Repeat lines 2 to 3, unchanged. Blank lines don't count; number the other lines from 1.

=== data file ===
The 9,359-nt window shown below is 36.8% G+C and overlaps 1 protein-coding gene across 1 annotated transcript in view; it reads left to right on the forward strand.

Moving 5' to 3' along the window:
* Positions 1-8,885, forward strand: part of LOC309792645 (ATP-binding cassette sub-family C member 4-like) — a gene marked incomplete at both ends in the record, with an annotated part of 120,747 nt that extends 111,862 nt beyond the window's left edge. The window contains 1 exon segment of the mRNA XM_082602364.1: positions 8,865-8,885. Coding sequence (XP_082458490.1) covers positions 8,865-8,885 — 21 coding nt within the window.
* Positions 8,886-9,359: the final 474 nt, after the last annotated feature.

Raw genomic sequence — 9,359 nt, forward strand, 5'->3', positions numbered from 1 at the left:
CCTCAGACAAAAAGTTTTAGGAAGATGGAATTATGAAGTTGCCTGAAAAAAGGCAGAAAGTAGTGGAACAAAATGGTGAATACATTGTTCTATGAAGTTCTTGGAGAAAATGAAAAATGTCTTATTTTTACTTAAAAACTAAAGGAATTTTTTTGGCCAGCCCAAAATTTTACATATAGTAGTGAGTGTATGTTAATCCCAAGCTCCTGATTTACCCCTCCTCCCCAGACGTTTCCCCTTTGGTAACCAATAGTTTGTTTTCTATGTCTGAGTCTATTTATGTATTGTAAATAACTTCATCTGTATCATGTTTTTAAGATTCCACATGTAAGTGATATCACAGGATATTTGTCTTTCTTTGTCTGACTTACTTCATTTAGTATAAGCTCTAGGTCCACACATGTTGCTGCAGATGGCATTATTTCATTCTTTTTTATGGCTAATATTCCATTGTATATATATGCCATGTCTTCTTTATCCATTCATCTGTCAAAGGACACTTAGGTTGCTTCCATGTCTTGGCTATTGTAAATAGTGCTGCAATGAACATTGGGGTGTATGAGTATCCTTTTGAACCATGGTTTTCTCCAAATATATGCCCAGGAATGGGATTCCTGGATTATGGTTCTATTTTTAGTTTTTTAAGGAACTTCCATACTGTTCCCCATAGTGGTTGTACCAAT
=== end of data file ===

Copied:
Moving 5' to 3' along the window:
* Positions 1-8,885, forward strand: part of LOC309792645 (ATP-binding cassette sub-family C member 4-like) — a gene marked incomplete at both ends in the record, with an annotated part of 120,747 nt that extends 111,862 nt beyond the window's left edge. The window contains 1 exon segment of the mRNA XM_082602364.1: positions 8,865-8,885. Coding sequence (XP_082458490.1) covers positions 8,865-8,885 — 21 coding nt within the window.